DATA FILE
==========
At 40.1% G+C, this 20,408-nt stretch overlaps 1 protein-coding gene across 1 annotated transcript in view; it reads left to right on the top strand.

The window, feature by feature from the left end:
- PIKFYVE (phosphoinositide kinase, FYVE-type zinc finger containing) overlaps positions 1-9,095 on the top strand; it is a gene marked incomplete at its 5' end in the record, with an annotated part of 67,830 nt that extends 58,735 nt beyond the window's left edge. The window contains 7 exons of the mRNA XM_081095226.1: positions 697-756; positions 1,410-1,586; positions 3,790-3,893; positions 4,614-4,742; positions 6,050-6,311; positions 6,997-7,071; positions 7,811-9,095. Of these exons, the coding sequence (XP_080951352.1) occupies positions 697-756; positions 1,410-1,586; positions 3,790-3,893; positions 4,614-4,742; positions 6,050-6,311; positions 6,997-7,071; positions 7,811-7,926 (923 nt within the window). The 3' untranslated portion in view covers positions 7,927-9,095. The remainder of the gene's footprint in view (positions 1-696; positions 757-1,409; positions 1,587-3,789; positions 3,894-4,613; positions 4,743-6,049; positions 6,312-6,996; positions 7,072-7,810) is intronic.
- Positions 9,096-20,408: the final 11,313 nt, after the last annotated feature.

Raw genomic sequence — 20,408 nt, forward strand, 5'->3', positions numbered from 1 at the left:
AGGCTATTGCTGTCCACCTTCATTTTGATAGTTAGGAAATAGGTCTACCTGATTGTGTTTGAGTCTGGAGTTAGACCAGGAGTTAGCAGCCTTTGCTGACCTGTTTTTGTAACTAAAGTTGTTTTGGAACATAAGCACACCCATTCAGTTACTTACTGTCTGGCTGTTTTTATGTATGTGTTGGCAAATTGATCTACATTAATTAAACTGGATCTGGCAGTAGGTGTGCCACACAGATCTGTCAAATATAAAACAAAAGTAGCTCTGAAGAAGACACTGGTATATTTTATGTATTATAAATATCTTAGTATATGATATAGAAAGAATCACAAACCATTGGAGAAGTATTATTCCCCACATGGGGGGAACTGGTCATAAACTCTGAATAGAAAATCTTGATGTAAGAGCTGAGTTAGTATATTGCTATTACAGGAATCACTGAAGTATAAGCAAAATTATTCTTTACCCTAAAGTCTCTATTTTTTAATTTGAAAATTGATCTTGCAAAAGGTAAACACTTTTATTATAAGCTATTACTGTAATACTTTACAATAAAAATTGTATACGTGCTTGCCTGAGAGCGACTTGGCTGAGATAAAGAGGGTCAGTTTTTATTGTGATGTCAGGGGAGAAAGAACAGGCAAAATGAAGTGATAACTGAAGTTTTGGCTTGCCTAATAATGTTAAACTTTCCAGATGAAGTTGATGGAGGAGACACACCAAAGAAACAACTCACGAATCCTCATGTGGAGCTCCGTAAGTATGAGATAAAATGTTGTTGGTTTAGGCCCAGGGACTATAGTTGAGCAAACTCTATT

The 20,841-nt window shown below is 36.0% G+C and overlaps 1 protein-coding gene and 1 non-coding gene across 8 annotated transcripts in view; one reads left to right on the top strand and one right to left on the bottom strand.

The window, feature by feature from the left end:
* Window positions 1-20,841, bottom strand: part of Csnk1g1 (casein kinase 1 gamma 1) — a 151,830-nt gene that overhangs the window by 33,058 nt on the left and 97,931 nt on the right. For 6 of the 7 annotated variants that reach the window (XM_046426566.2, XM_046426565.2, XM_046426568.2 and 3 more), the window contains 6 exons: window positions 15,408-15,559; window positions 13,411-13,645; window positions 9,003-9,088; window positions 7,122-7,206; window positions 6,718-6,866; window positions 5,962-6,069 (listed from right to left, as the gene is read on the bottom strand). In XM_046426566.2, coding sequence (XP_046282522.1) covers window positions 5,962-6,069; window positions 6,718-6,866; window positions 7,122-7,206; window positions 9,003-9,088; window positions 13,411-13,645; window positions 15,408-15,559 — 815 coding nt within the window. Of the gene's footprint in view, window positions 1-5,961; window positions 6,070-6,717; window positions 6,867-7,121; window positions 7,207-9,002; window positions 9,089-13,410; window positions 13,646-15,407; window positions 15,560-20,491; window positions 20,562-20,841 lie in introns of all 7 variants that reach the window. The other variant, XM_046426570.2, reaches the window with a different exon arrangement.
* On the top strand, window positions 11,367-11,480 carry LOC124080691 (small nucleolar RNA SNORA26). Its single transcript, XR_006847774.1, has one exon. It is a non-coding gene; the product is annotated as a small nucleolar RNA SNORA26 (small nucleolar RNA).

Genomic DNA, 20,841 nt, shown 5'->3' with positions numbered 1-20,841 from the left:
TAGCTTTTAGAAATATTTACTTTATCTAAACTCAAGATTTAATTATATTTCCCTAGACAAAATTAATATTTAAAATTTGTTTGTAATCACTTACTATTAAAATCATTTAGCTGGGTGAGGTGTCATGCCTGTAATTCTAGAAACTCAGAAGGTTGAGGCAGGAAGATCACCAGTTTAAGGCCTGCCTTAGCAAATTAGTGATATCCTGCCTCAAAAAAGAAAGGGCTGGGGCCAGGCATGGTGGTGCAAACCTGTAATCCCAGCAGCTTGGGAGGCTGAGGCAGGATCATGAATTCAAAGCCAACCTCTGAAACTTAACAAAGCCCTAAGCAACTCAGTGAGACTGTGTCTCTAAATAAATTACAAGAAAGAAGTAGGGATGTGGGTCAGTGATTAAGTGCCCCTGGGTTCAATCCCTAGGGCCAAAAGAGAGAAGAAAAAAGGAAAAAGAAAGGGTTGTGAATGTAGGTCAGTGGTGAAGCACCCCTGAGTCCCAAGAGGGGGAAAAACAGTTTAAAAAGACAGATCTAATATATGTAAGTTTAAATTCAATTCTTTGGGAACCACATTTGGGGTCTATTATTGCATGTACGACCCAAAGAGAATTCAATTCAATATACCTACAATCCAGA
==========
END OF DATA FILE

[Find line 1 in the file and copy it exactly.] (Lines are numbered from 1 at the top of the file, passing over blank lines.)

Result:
At 40.1% G+C, this 20,408-nt stretch overlaps 1 protein-coding gene across 1 annotated transcript in view; it reads left to right on the top strand.